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My favourite ad campaign of all time: The Carling Black Label series of the 1980s

In the 1980 WCRS London not only created an iconic beer campaign, they innovated in terms of how an advertising campaign idea can evolve – in turn creating a phrase that has since crept into the English vernacular – writes Adrian McNamara of Dentsu China

Without showing my age too much, I grew up in the United Kingdom during a golden age of advertising.

A time where if you wanted to skip a television ad, you’d go make a ‘cuppa’ between commercial breaks or use it as the right moment to nip to the bathroom.

Not me though. As a kid I was fascinated by these 30 second and sometimes longer spots of entertainment, some seemingly better than the actual programme my parents were watching at the time.

I found TV commercials to be intriguing and fun. It’s sad to admit it, but I relished the ad breaks, waiting to see what new ideas would surprise me next. From that time, one particular campaign that stands out for me is Carling Black Label and the ‘I bet he drinks Carling Black Label’ creative.

Based on the formula that if someone did something impressive or worth complimenting, then they must be a drinker of Carling Black Label beer. This was then followed by an ending tag line, delivered by two English comedians as they watched on.

It was done in manner that was so perfectly underplayed and equisitely timed that it soon became a part of everyday conversation and a remark often uttered by the man on the street.

It’s a formula that I think worked so much better than the clichéd and formulaic approach we see today over and over again in so many markets and across so many beverages – protagonist in the middle of a situation, takes a sip of beverage (X), a gasp of refreshment, situation improves because of beverage (X).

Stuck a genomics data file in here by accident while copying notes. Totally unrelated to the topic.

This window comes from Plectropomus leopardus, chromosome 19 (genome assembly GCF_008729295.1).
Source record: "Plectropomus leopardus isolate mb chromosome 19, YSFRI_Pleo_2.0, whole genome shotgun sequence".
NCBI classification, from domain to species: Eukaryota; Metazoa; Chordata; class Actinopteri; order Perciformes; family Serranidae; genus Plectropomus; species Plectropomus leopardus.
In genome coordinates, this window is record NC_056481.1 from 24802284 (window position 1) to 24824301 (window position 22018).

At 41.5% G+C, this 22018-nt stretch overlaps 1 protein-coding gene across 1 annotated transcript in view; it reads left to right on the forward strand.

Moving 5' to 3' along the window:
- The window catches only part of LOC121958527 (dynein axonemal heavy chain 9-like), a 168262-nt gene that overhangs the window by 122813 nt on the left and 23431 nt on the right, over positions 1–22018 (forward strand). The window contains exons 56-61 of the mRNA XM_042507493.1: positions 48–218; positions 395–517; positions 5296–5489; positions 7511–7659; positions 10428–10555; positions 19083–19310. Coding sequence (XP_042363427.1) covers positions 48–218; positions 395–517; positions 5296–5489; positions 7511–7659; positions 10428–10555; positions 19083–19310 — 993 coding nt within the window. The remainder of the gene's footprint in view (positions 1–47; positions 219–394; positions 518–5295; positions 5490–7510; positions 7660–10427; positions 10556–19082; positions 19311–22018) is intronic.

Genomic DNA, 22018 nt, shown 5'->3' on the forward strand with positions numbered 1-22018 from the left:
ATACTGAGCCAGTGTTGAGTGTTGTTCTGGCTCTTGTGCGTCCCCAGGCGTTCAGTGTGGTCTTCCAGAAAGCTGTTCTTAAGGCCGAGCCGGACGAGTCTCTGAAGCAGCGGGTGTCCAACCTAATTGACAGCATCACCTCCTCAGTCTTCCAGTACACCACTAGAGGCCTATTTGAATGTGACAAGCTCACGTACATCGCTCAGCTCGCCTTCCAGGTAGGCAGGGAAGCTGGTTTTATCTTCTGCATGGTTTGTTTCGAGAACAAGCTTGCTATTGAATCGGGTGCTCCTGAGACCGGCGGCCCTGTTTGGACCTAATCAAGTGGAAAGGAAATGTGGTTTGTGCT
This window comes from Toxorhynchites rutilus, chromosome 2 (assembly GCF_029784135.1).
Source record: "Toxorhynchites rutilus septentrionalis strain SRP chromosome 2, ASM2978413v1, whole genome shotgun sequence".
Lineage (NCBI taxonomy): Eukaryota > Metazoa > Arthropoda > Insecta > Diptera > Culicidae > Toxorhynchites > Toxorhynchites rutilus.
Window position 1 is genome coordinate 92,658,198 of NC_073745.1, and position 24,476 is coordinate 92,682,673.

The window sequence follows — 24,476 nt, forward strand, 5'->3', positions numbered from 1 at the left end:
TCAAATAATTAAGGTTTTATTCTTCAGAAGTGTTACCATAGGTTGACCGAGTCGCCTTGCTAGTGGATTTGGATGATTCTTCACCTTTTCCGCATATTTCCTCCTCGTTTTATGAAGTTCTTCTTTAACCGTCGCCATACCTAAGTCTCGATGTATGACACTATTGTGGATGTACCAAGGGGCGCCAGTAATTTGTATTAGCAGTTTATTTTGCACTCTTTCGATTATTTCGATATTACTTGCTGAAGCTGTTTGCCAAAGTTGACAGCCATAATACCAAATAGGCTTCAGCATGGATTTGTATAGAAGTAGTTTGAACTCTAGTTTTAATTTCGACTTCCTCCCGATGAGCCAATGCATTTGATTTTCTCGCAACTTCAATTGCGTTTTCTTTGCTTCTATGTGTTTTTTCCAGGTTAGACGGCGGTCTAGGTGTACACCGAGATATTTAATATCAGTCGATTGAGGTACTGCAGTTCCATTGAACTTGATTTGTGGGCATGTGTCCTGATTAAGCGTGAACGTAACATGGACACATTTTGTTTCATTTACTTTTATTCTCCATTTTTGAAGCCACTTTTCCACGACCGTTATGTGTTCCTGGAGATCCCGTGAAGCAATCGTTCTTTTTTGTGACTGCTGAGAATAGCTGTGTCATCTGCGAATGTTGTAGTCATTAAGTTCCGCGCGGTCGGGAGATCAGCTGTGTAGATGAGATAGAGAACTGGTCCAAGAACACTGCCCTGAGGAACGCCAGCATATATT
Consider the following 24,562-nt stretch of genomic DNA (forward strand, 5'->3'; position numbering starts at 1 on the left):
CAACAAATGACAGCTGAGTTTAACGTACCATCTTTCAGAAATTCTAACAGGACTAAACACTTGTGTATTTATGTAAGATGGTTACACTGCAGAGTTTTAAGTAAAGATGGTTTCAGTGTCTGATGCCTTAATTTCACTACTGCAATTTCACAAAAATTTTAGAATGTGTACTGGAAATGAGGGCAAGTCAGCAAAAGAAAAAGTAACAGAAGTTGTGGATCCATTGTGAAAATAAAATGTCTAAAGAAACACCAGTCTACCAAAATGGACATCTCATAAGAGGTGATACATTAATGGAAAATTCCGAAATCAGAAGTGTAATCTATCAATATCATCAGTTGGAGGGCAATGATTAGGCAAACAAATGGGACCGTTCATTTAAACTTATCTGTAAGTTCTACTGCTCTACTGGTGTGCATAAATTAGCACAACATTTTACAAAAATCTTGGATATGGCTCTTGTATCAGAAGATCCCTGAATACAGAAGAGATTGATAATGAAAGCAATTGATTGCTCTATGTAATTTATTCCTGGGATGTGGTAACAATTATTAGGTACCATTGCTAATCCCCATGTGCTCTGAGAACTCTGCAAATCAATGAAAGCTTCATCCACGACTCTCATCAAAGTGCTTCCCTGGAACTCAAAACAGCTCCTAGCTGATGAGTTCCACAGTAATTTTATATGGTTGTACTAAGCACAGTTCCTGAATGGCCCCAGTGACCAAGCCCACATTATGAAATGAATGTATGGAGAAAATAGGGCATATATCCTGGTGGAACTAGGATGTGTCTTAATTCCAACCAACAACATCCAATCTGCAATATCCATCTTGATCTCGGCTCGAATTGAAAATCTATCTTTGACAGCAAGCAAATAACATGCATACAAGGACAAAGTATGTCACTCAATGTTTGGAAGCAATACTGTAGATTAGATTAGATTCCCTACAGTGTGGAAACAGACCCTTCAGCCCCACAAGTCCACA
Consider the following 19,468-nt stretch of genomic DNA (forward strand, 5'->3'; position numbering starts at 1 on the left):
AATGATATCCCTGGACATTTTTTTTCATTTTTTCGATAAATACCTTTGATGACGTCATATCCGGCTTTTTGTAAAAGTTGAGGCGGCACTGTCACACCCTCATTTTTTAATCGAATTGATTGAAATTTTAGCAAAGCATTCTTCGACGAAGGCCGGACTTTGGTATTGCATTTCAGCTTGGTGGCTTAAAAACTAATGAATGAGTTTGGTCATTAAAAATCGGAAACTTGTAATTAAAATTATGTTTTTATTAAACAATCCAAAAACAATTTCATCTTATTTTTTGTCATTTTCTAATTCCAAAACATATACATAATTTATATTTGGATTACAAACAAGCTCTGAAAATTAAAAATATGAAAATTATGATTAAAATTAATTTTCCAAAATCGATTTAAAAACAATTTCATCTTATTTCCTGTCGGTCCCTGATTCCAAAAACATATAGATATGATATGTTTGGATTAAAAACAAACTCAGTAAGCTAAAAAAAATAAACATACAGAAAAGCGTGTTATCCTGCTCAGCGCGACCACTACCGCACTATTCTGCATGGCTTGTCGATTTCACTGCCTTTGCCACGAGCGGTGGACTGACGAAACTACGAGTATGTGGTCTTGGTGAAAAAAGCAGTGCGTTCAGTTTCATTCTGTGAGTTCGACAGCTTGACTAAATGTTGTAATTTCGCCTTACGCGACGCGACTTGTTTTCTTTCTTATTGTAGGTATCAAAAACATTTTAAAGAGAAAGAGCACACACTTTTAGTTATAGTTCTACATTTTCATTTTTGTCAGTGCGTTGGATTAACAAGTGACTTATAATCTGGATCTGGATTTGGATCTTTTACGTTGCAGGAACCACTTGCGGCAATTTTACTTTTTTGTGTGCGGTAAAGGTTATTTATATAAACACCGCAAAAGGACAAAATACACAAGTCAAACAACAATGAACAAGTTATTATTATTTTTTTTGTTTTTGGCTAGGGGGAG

It’s a campaign that if it ran today, you could just imagine the many memes, content clips and text-based banter that would likely fly around people’s social networks. It could very easily become a goldmine of user generated content.

But what really stood out for me with this long running campaign was its continual ability to evolve in terms of the way it was executed; surprising viewers with its ads, that at the time, didn’t seem like ads, often spoofing other commercials and popular culture in the process.

The ‘Launderette’ commercial – was a topical spot that meticulously spoofed a classic Levi’s commercial of the same name and time that featured up and coming male model Nick Kamen, stripping down to his boxer shorts in order to stone wash his jeans.

The ‘Squirrel’ commercial – was a simple spot that showed a garden squirrel taking on an elaborate backyard obstacle course to the soundtrack of the ‘Mission Impossible’ theme. Word has it they had to painstaking train the squirrel with nuts in order to get it to complete the whole obstacle course.

While a few people along and advertising folks remember or have referenced this campaign before, it’s usually the ‘Dambusters’ commercial that they refer to, which granted was a classic, but there’s still one particular execution that sticks in my mind as being unique at the time – and that’s the lesser known ‘Cowboy’ commercial.

The ‘Cowboy’ commercial – starts in a typical western saloon with a very unassuming, character as he tries but fails to order a drink from the bar. This leads to him leaving the premises and he quickly becomes pursued by a group of horse-riding bandits.

We see them as they chase after our protagonist while trying to capture him with lassos, but as the man runs on we see each bandit pulled from their horse and dragged along in the man’s wake. The commercial ends with one of the bandits remarking ‘I bet he drinks Carling Black Label’.

But, where this commercial blew my tiny mind was that it continued into the next commercial – for a love songs album collection, and then the next commercial – for laundry powder, each time revealing the cowboy and resulting in him being chased through the middle of the commercial.

At the time I’d never seen an advertisement run across the same ad break. It surprised and delighted my ad-addicted brain. As an adult too, I’m sure I would’ve cracked a smile and given a nod to the brand for its clever use of the media.

So, when you fast forward to today and the recent Tide Super Bowl spot from last year, and see how widely lauded and awarded it was, then it’s only right to raise a glass in recognition of those creatives who wrote that ‘Cowboy’ commercial and that classic advertising campaign – around about 30 years ago. We have come full circle.

They surely must have drunk Carling Black Label.

Adrian McNamara is a creative director at Dentsu China and is based in Beijing

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